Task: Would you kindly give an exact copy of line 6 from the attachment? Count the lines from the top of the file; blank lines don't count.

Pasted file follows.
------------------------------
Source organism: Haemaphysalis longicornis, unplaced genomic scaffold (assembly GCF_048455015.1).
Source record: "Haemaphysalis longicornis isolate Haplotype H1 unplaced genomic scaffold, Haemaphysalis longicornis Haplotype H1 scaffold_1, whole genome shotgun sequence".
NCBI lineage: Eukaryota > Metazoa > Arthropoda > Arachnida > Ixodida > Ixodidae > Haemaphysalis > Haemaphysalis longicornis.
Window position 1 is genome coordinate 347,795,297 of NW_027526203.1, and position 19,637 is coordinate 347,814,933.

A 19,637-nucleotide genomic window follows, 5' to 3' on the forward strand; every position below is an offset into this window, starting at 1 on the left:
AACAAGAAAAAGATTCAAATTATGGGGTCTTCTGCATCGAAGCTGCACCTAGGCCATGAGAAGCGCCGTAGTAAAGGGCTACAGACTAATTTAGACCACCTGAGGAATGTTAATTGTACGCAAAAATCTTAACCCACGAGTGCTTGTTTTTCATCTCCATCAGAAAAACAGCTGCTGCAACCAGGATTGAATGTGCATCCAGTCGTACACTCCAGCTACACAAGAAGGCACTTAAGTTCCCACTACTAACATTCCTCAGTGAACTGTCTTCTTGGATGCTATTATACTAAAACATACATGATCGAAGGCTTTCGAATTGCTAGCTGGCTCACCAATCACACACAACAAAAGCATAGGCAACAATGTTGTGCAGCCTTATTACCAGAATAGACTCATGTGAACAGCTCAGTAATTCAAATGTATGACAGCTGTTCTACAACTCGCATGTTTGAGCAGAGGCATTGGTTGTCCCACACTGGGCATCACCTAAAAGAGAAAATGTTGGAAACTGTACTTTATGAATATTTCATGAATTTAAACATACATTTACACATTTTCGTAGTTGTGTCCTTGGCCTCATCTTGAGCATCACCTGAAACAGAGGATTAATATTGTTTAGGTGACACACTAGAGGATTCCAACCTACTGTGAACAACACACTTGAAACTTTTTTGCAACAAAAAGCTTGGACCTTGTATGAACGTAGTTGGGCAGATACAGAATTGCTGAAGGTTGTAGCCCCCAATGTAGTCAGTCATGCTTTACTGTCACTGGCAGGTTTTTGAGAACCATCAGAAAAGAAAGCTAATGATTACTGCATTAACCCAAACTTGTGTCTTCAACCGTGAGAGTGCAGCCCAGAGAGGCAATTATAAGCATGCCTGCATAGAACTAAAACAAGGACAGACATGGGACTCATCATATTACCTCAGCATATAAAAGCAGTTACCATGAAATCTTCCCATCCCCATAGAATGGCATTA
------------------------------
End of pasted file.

AACAAGAAAAAGATTCAAATTATGGGGTCTTCTGCATCGAAGCTGCACCTAGGCCATGAGAAGCGCCGTAGTAAAGGGCTACAGACTAATTTAGACCACCTGAGGAATGTTAATTGTACGCAAAAATCTTAACCCACGAGTGCTTGTTTTTCATCTCCATCAGAAAAACAGCTGCTGCAACCAGGATTGAATGTGCATCCAGTCGTACACTCCAGCTACACAAGAAGGCACTTAAGTTCCCACTACTAACATTCCTCAGTGAACTGTCTTCTTGGATGCTATTATACTAAAACATACATGATCGAAGGCTTTCGAATTGCTAGCTGGCTCACCAATCACACACAACAAAAGCATAGGCAACAATGTTGTGCAGCCTTATTACCAGAATAGACTCATGTGAACAGCTCAGTAATTCAAATGTATGACAGCTGTTCTACAACTCGCATGTTTGAGCAGAGGCATTGGTTGTCCCACACTGGGCATCACCTAAAAGAGAAAATGTTGGAAACTGTACTTTATGAATATTTCATGAATTTAAACATACATTTACACATTTTCGTAGTTGTGTCCTTGGCCTCATCTTGAGCATCACCTGAAACAGAGGATTAATATTGTTTAGGTGACACACTAGAGGATTCCAACCTACTGTGAACAACACACTTGAAACTTTTTTGCAACAAAAAGCTTGGACCTTGTATGAACGTAGTTGGGCAGATACAGAATTGCTGAAGGTTGTAGCCCCCAATGTAGTCAGTCATGCTTTACTGTCACTGGCAGGTTTTTGAGAACCATCAGAAAAGAAAGCTAATGATTACTGCATTAACCCAAACTTGTGTCTTCAACCGTGAGAGTGCAGCCCAGAGAGGCAATTATAAGCATGCCTGCATAGAACTAAAACAAGGACAGACATGGGACTCATCATATTACCTCAGCATATAAAAGCAGTTACCATGAAATCTTCCCATCCCCATAGAATGGCATTA